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Flesh and Steel
Part two: …. 300, 400, 600 of Hell Week
by Bob Boonstra
(<---Go to Part One - Don't miss Bob's prequel)

After enjoying the Tour de Cowichan, I was primed for the Alive are the Hills 300 to be ridden the next day.

This route is quite spectacular, with many substantive and steep climbs totaling over 12000 feet. I enjoyed the purple flowers on the rocks above the Malahat and saw them each time I travelled that section in daylight - though only once on the bicycle.

The views along the coast near Fort Rodd and again on the way to Sooke made this ride most enjoyable. Man Fred and Man Ford were my riding companions for the day and both proved to be strong steady climbers who kept me going steadily on the longer hills. Both were impressive in their abilities to pull steadily for a long time.

On the highlands north of Victoria the route follows a winding hilly section tightly enclosed in the trees. This section was very enjoyable.

The second climb over the Malahat proved to be rather relentless as we took forever to get to the top in the dark. I followed Man Fred who chugged along at a very steady pace and never let up! I thought my head was going to explode but it must have been a pressure point beneath the helmet - for it went away. Perhaps this was a foreboding of what was to come later. I laughed when Man Ford got a phone call from his wife while we were riding through Duncan. His gruff voice included the words …. "I'm in Duncan, riding my bike". Apparently, his wife thought he should have been finished much earlier. What was she thinking?

The final descent into Chemainus was not without incident. As I tucked into aero form to gain lots of speed and follow Fred and Ford down the hill, I could see that I was catching them, though one was 100 meters ahead while the other probably 75 meters ahead. This felt good! Both went around the traffic island turn towards the right but I made a rather fateful decision to slow and go across the road towards a fairly well lit sidewalk in order to simply "coast" directly from the traffic circle towards the hotel entry. This was a big mistake as I failed to see the dimly lit medians on both sides of the crosswalk leading across the road. I struck one of these island medians nearly dead on and first felt my pelvis striking the handlebars as my bicycle made a solid impact, then remember sliding on the corner of my head along the road. Not all was ever clear in terms of remembering how I fell though I understand the dynamic of this crash. When I managed to get up I was at least relieved to find that my body still worked, though there was a lot of blood from a gash over one eye. Man Fred helped me out though he refused to help me get the chain back on. We failed in this regard. After checking in at the finish control, I headed off to the hospital emergency to get checked out and fixed up. Things could have been much worse.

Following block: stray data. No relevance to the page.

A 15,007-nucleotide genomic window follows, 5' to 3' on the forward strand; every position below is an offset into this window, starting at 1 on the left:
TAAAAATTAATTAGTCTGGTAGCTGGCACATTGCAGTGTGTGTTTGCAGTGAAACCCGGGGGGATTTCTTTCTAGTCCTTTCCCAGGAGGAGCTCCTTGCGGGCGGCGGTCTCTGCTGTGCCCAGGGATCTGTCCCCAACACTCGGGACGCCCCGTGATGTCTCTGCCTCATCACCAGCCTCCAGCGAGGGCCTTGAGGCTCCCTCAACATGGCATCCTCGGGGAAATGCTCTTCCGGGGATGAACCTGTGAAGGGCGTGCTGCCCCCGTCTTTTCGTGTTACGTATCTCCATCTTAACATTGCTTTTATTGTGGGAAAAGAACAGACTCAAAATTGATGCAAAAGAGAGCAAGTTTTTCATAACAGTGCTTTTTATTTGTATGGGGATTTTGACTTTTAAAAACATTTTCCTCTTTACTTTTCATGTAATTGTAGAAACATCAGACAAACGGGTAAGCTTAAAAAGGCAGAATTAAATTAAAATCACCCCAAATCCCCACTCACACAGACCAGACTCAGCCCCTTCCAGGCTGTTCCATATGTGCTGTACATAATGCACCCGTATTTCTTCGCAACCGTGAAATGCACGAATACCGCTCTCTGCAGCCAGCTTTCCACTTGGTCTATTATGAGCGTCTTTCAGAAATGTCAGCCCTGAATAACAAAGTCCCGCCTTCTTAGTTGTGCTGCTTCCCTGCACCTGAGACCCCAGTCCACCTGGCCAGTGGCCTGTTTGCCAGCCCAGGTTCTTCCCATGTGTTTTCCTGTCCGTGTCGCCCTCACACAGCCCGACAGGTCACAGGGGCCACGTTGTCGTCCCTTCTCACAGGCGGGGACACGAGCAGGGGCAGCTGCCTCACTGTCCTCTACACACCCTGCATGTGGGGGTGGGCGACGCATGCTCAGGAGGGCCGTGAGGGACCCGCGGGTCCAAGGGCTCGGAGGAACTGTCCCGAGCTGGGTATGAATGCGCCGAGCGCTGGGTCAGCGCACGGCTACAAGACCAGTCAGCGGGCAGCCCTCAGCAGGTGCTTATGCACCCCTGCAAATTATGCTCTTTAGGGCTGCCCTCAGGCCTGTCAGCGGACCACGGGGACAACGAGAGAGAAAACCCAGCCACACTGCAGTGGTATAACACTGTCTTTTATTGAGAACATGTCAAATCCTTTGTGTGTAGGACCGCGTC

Inspection the next day revealed that my silver brazed rando rocket had been significantly damaged with a crinkled top tube, bent and deformed down tube, bent crown, flared rim and flat tire. Toe overlap had become extreme in that the pedals actually contacted the front mudguard. Thus, the bicycle had been made a few inches shorter! The flat tire will be the easy part to fix. The broken bicycle was taken next day to its birthplace on Quadra so that Sam can rebuild the front half. It will be a costly mistake.

Now, a week later, my stitches are out of the eyebrow, the black eye is gone, my shoulder has no pain or stiffness though some bruising and tenderness still exists where I first struck my bicycle.

My lesson from all this is to replace expired batteries in my bicycle headlights immediately and not continue to rely solely on a helmet headlamp. These batteries had expired about an hour earlier and I was carrying spare ones but didn't want to stop to change them! Better illumination of the road by my own lights may have been helpful. The other lesson is to slow down to get a good look at things before making any unusual moves across a roadway. I could have ensured safe passage by following my companions around the turn, or at least slowing right down, to doubly check to be sure whether I had safe passage or not.

In spite of this rather unfortunate end to the "Hell are the Hills" ride, I did enjoy the riding part and highly recommend this route to others who wish to challenge themselves.

Fortunately, I did not ride into the "Heart of the Sun" this time. I chose to "sit out" the 400 and replace my helmet instead. The flowers and scenery from the seat of my motorized set of 4 wheels were most enjoyable. I hope to continue to enjoy small pleasures.

The 600 km "Ride for Gold" was done on my old standby Raleigh bicycle and passed without incident. To not have tried this would have been a big disappointment. There was no reason not to try. I rode through the night and just had some trouble staying awake after the sun came up but persevered and eventually forgot that I had not slept at all! It was my best personal time on a 600 km event and the first time I have ridden this distance without sleep.

The Campbell River to Gold River section was dark and noisy with all the bullfrogs. A satisfying finish was enjoyed as we rode into Chemainus among great company.

A few photos from Bob of the 400 start and the 600:



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April 22, 2010